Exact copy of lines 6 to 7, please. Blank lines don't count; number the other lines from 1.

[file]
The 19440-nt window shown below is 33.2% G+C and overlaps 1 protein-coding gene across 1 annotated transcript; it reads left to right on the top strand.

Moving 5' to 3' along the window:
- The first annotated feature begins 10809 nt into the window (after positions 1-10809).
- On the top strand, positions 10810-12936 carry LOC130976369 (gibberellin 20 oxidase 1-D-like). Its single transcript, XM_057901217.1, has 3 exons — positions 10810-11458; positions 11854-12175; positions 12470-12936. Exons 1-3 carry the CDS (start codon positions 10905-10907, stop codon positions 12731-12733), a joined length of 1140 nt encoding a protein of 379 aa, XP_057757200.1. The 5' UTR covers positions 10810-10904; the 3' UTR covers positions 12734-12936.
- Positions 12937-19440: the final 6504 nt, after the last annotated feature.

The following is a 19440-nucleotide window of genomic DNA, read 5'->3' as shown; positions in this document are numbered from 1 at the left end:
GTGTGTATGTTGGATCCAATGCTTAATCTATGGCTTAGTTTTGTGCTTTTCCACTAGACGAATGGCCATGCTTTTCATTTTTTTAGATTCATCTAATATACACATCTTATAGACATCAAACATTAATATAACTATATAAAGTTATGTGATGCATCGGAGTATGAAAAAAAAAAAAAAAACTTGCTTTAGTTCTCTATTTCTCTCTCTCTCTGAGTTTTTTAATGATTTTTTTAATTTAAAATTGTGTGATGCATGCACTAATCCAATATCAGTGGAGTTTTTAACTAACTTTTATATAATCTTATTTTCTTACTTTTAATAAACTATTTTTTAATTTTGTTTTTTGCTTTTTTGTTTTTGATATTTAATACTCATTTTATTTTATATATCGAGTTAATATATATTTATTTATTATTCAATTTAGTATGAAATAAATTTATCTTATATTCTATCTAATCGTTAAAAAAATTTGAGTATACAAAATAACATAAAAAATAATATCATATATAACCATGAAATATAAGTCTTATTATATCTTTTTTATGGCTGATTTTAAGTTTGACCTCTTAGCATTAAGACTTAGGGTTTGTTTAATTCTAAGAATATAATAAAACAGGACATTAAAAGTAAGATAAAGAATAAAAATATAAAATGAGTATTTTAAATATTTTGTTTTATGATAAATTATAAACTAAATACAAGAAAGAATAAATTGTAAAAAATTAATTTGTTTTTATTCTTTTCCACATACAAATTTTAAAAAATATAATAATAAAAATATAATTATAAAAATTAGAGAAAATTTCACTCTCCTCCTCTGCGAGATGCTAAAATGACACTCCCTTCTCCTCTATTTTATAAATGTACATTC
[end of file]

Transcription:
The following is a 19440-nucleotide window of genomic DNA, read 5'->3' as shown; positions in this document are numbered from 1 at the left end:
GTGTGTATGTTGGATCCAATGCTTAATCTATGGCTTAGTTTTGTGCTTTTCCACTAGACGAATGGCCATGCTTTTCATTTTTTTAGATTCATCTAATATACACATCTTATAGACATCAAACATTAATATAACTATATAAAGTTATGTGATGCATCGGAGTATGAAAAAAAAAAAAAAAACTTGCTTTAGTTCTCTATTTCTCTCTCTCTCTGAGTTTTTTAATGATTTTTTTAATTTAAAATTGTGTGATGCATGCACTAATCCAATATCAGTGGAGTTTTTAACTAACTTTTATATAATCTTATTTTCTTACTTTTAATAAACTATTTTTTAATTTTGTTTTTTGCTTTTTTGTTTTTGATATTTAATACTCATTTTATTTTATATATCGAGTTAATATATATTTATTTATTATTCAATTTAGTATGAAATAAATTTATCTTATATTCTATCTAATCGTTAAAAAAATTTGAGTATACAAAATAACATAAAAAATAATATCATATATAACCATGAAATATAAGTCTTATTATATCTTTTTTATGGCTGATTTTAAGTTTGACCTCTTAGCATTAAGACTTAGGGTTTGTTTAATTCTAAGAATATAATAAAACAGGACATTAAAAGTAAGATAAAGAATAAAAATATAAAATGAGTATTTTAAATATTTTGTTTTATGATAAATTATAAACTAAATACAAGAAAGAATAAATTGTAAAAAATTAATTTGTTTTTATTCTTTTCCACATACAAATTTTAAAAAATATAATAATAAAAATATAATTATAAAAATTAGAGAAAATTTCACTCTCCTCCTCTGCGAGATGCTAAAATGACACTCCCTTCTCCTCTATTTTATAAATGTACATTC